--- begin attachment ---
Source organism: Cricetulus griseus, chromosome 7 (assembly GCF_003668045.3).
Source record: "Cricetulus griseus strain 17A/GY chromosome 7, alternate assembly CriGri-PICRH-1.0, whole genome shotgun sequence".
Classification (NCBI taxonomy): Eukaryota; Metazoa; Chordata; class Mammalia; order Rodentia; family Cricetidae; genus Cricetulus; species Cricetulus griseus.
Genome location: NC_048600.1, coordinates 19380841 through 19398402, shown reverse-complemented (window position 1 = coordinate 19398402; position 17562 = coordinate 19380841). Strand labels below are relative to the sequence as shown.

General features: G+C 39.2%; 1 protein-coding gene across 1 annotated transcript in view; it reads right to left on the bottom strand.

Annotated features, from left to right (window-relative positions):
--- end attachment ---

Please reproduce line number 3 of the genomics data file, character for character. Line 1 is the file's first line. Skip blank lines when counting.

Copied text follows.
Classification (NCBI taxonomy): Eukaryota; Metazoa; Chordata; class Mammalia; order Rodentia; family Cricetidae; genus Cricetulus; species Cricetulus griseus.